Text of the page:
Cracking your knuckles (or any of your joints) can have therapeutic benefits. When you crack one of your joints you are pulling the bones that are connected at the joint apart from each other. This process stimulates your tendons, relaxes your muscles, and loosens your joints. Chiropractors do this for spinal joints when your back is sore and stiff, but you can do this on your own for your knuckles, toes, knees, neck, etc.
Unfortunately, there can be too much of a good thing. Cracking your knuckles will never lead to arthritis (despite what your mom keeps telling you), but scientists have discovered that it can cause tissue damage in the affected joints. Knuckle-cracking pulls your finger bones apart which stretches your ligaments. Too much stretching of your ligaments will cause damage to your fingers akin to the arm injuries sustained by a baseball pitcher who throws too many pitches. In addition to making your hand really sore, this ligament damage can also result in reduced grip strength.
How does this work? Your joints, the places in your body where you can bend, are where your bones intersect and are held together by ligaments. These joints are surrounded by a liquid called synovial fluid. When you stretch your ligaments by pulling the bones apart to crack your knuckles a gas in the synovial fluid escapes and turns into a bubble. This process is called cavitation. Cavitation ends when the bubble eventually bursts, producing that popping sound we know and love. After that, your joints won't be able to crack for another 25-30 minutes while the gas gets reabsorbed into the synovial fluid.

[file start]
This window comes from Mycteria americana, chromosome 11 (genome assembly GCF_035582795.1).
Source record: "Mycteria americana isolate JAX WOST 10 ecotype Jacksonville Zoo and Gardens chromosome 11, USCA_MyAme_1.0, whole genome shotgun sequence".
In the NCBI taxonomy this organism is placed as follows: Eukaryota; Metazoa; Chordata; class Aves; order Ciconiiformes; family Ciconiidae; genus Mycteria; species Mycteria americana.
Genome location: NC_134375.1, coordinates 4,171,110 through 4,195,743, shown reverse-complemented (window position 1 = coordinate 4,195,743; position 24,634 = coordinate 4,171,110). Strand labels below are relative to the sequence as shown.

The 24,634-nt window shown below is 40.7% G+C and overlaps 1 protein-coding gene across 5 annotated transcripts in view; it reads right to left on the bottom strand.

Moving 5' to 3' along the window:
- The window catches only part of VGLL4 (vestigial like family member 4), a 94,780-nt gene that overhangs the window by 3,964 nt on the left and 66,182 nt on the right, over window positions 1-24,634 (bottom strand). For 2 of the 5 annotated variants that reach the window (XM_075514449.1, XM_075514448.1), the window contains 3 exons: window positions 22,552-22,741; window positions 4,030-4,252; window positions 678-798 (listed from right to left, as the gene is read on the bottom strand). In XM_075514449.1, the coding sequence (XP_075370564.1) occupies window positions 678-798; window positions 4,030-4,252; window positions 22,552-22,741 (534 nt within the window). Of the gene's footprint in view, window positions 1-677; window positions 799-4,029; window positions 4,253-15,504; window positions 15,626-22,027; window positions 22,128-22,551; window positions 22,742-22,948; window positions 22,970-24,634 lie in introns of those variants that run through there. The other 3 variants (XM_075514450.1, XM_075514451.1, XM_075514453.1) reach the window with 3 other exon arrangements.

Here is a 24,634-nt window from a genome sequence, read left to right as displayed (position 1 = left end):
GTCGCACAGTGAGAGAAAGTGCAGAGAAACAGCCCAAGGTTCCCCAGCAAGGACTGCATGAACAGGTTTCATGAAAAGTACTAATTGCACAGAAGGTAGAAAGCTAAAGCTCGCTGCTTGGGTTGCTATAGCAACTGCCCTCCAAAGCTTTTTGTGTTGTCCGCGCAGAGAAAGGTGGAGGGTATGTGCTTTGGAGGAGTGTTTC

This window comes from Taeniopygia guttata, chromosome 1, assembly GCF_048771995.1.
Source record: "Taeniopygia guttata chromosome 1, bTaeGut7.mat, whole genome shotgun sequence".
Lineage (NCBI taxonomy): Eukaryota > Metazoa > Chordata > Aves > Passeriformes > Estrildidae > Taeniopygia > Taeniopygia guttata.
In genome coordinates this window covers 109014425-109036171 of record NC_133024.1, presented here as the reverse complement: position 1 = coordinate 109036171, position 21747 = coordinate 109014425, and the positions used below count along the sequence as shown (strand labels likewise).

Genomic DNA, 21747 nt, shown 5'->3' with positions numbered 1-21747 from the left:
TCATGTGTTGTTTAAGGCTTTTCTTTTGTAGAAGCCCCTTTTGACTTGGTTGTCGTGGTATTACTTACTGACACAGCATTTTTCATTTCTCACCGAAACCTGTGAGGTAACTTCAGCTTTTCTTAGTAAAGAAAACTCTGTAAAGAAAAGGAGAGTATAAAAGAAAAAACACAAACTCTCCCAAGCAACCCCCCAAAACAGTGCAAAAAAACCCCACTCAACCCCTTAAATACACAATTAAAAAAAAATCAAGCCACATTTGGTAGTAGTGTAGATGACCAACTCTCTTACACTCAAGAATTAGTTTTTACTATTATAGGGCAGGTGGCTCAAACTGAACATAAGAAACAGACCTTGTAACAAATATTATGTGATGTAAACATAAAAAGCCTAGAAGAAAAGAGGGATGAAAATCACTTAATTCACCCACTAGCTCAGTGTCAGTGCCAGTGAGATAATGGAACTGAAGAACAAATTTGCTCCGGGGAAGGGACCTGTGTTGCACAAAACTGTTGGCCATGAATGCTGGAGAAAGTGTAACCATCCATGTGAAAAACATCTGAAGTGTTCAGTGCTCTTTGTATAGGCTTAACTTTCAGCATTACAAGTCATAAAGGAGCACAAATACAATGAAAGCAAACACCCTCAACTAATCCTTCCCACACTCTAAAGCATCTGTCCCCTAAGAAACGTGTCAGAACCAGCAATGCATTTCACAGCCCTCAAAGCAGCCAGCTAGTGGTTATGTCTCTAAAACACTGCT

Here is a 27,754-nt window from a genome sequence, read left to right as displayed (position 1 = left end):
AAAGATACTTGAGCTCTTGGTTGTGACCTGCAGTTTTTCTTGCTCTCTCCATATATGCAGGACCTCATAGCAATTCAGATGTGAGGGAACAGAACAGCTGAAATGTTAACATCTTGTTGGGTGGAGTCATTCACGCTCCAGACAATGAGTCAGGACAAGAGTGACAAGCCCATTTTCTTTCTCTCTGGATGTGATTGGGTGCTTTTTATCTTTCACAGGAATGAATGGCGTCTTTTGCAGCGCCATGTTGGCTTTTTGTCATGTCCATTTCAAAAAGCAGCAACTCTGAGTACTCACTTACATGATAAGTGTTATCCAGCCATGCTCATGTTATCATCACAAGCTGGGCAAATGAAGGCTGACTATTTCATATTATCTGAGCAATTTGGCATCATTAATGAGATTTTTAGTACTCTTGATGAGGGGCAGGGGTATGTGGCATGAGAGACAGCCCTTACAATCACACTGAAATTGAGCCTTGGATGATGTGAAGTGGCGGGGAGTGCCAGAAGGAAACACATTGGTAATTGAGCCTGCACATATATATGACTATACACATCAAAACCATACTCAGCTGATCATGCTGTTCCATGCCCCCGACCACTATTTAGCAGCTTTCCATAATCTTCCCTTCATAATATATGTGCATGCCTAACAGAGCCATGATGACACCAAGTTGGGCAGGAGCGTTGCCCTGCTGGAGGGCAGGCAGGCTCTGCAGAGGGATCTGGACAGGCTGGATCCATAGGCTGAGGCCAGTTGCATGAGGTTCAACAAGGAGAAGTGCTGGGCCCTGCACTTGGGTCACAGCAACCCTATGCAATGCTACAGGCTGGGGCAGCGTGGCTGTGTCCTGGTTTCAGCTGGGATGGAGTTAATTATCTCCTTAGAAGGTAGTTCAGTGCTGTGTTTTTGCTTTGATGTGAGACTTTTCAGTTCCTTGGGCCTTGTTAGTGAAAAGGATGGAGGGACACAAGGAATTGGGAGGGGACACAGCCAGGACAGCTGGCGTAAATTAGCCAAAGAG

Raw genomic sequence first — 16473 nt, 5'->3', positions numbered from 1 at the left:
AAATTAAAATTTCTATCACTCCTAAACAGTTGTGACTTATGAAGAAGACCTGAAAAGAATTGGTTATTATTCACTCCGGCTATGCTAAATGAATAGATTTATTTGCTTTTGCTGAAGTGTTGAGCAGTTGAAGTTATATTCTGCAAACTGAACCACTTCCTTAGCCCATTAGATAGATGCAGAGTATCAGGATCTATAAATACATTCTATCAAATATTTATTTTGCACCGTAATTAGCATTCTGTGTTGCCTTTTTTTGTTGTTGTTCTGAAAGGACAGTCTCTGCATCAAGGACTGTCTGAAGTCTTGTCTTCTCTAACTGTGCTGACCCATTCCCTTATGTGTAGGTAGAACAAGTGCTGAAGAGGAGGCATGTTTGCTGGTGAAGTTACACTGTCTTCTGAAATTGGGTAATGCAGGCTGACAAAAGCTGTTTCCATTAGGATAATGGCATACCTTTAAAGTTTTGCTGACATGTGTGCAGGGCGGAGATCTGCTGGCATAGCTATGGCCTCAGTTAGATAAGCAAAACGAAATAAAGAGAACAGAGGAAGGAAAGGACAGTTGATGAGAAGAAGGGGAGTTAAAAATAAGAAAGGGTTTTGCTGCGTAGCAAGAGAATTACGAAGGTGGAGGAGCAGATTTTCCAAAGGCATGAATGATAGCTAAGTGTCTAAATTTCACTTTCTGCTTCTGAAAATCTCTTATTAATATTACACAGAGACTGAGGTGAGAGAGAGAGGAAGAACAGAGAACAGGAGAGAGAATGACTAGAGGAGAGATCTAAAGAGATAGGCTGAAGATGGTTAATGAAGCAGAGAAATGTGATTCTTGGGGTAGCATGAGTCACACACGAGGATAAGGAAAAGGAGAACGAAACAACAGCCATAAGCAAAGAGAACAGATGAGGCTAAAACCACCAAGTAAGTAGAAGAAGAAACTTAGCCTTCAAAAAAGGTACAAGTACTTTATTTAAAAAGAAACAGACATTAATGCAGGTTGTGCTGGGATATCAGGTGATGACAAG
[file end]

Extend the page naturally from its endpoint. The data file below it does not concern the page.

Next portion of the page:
Everyone knows that sex is enjoyable. More than that, there are many other benefits to sex beyond just the fact that it is fun. One is that it can help with a fever. Sex works as a natural antihistamine that combats fever and even asthma.
There is a lengthy list of other health benefits as well. Women’s bodies produce more estrogen when they’re having sex making their hair shinier and their skin softer. Sex also burns calories and strengthens muscles.
It also sharpens senses and acts as a natural painkiller. Levels of the hormone oxytocin rise and release a deluge of endorphins. These endorphins calm pain that results from any number of maladies, from migraines to arthritis.
Anatidaephobia is the pervasive, irrational fear that, somewhere in the world, a duck is watching you. The person believes that no matter where they are or what they are doing, a duck is watching them.
The people who suffer from this phobia have suffered some sort of trauma in their lives, likely when he or she was a child. This trauma probably had to do with a duck or some sort of related water fowl, like a goose. Perhaps the person was attacked by one of these animals.
Some of the symptoms of this phobia include an anxiety or panic attack. This results in a dry mouth, shortness of breath, muscle tension, hyperventilation, etc.